Gold assaying, which tests its purity, didn’t become enforceable until the 1900s and this means stamps and makers marks are absent from Georgian era jewellery. Typically, these kinds of identifiers would indicate the firm or designer responsible for the item. But these regulations were not enforced before the 1900s.
Often in closed-back settings, jewellery of the era might be found with foil backings to improve the scintillation of each piece, which amplified the natural colours. Experts suggest that gemstones can appear a little ‘rough’, or more authentic, because of the more intensive process used to create decorative styles.
Popular and attractive stones are often featured throughout this era, including pearls, sapphires, and rubies. These are a staple design feature, often cut to either the shape of a cabochon or teardrop. Diamonds were, however, more popularly featured in rose cuts or table cuts.
The more delicate techniques – from repoussé to cannetille – meant that jewellery from this era is often celebrated for its handcrafted luxury.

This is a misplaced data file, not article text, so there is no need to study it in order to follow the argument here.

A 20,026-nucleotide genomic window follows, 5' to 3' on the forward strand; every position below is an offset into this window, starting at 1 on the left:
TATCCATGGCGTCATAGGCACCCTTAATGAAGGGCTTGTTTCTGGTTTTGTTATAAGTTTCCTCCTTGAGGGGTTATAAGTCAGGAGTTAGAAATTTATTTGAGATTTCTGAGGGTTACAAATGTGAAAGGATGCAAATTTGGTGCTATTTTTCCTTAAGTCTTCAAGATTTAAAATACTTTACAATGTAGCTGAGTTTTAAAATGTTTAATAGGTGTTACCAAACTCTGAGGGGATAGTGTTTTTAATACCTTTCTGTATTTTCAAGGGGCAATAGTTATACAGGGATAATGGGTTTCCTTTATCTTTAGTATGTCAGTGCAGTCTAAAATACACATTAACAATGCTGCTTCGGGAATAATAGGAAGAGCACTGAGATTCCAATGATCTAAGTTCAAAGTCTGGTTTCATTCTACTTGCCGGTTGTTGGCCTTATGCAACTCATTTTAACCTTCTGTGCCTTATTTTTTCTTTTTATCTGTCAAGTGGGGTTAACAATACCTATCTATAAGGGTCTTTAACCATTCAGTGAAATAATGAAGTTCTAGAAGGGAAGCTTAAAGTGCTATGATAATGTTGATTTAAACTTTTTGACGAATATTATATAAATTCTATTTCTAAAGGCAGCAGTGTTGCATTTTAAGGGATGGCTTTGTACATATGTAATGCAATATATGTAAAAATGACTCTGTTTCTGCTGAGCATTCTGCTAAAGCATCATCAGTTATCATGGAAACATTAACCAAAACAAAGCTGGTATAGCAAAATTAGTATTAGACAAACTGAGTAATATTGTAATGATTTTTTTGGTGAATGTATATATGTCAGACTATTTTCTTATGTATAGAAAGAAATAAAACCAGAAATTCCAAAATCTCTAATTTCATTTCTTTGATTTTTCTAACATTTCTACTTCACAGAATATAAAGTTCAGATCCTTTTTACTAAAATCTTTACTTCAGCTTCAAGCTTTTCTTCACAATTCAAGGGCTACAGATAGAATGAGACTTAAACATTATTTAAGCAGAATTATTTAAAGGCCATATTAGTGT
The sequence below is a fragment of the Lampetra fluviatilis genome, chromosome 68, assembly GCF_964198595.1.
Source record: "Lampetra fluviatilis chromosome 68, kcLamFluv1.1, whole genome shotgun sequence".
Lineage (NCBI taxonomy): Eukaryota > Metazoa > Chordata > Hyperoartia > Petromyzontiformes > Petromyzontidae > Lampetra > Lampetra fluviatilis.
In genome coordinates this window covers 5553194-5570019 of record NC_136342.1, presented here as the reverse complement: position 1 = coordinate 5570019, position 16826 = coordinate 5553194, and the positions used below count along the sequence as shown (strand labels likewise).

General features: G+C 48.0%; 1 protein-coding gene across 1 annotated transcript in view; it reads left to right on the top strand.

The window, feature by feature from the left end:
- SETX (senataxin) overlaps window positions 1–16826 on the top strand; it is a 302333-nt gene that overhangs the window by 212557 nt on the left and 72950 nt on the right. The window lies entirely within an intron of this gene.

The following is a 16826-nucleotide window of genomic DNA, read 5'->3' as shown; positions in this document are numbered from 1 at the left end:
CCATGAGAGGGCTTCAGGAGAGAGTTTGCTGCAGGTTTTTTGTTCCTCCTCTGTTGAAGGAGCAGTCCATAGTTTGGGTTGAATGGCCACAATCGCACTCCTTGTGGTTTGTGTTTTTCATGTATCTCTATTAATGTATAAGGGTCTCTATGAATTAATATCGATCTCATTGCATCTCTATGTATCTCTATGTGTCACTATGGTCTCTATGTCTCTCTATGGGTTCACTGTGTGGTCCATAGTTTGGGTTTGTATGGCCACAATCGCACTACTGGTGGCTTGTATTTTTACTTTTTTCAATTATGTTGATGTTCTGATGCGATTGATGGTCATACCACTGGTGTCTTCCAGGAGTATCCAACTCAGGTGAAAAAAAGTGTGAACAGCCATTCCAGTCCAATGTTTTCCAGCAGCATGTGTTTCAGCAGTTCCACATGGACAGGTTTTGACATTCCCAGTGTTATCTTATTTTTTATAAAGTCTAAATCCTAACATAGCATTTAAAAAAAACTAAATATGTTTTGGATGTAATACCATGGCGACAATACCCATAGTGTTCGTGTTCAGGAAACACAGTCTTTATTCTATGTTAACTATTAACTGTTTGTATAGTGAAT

Everything from gemstones, golds and silvers were used during this period. Gold in the era is often 18ct (or greater), and this has become a signature of Georgian jewellery. Georgian times narrowly predates the later periods of industrialisation when mass production was would affect the kinds of jewellery available on the market. As a result, metals and other materials had to be hammered by hand until finish.
Silversmiths were popular and this is reflected in the growing complexity of designs throughout the period. The scarcity of gold meant that silver was more often featured in pieces of jewellery, which were designed to dazzle the upper market.
Common Motifs in Georgian Jewellery